Date Published: September 6, 2016
Publisher: Public Library of Science
Author(s): Sanjay Basu, Russell S. Phillips
Abstract: Sanjay Basu and Russell Phillips discuss the findings from Whittaker and colleagues on the link between extending primary care hours and emergency department utilization.
Partial Text: Surprisingly few studies have carefully examined whether emergency department utilization has been reduced by increasing access to primary care. Per a 2013 systematic review of international studies, most research on the question has been poorly designed . Many prior studies simply correlated differences in emergency department utilization with differences in primary care access—a study design confounded by differences in patient composition between low- and high-access groups. Other studies compared emergency department utilization among patients before versus after interventions to increase primary care access, which makes the results highly subject to confounding by external influences, such as changes in the economy (as unemployment affects care-seeking) or even seasonality (e.g., increased utilization in influenza season).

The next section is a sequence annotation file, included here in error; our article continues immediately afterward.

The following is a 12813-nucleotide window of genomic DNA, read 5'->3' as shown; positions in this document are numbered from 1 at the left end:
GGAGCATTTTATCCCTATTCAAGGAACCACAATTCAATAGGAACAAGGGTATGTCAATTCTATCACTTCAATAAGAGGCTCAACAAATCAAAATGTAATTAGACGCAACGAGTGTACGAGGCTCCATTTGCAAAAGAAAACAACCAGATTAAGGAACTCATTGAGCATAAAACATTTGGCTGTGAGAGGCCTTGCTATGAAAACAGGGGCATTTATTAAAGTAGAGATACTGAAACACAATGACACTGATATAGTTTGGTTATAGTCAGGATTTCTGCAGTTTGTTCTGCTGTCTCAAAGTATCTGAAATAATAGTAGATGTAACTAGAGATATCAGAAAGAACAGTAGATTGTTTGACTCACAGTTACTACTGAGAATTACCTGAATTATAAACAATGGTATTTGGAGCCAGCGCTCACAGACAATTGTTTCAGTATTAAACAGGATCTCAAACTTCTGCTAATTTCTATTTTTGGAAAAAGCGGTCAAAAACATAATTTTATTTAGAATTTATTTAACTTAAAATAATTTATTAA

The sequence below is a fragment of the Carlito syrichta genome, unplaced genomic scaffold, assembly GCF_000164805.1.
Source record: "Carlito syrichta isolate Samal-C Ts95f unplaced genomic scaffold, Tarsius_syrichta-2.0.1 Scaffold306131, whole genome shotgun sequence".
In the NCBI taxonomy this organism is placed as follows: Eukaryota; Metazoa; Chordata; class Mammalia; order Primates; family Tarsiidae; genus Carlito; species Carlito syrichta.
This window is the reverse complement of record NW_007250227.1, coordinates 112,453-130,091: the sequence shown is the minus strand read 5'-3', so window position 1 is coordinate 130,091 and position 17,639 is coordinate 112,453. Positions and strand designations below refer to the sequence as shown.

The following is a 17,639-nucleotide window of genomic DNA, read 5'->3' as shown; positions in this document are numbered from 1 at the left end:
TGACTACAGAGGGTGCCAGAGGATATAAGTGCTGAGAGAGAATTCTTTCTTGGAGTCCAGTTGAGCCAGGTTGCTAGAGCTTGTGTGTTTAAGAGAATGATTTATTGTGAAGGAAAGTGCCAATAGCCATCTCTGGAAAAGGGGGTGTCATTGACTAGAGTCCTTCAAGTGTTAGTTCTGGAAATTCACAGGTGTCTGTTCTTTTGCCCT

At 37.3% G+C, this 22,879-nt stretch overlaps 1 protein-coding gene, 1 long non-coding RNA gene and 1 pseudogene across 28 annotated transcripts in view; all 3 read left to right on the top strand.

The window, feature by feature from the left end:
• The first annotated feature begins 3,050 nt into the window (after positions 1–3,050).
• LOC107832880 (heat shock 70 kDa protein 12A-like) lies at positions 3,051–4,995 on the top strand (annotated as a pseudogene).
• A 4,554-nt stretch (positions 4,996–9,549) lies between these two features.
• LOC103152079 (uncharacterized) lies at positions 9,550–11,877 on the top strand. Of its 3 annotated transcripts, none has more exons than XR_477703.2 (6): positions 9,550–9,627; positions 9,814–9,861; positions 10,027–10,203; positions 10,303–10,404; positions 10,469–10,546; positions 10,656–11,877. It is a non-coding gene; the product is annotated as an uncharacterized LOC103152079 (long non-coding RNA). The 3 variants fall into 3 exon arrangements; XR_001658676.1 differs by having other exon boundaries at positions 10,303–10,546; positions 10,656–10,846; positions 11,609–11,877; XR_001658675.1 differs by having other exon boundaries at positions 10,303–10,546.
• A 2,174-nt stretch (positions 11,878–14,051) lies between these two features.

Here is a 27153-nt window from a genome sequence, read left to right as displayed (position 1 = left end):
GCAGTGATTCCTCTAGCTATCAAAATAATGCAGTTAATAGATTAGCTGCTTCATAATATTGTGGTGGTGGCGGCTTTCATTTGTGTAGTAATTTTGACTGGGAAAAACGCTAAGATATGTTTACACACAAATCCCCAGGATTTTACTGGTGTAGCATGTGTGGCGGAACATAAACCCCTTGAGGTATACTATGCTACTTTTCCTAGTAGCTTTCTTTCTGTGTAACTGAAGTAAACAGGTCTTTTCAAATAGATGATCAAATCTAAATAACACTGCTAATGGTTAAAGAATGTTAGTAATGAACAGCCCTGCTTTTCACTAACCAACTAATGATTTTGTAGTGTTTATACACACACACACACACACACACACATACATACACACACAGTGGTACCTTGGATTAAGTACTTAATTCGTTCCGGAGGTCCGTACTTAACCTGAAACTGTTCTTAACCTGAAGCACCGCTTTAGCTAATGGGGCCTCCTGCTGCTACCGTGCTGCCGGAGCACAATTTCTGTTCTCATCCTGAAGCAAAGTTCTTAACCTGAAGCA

For health services researchers, the most informative results may be found in the authors’ careful process evaluation. Providing enhanced primary care access was costly and produced a heavy workload. An average of 35 additional hours of appointments per week were made available per practice in the treatment group, resulting in ~33,000 additional primary care appointments booked at primary care practices and US$4.8 million in costs. By contrast, about 11,000 emergency department visits were averted, which would have cost ~US$1.1 million. Hence, expanding access to primary care did not result in a cost savings. The intervention may still be cost-effective, which requires longer-term data on health outcomes.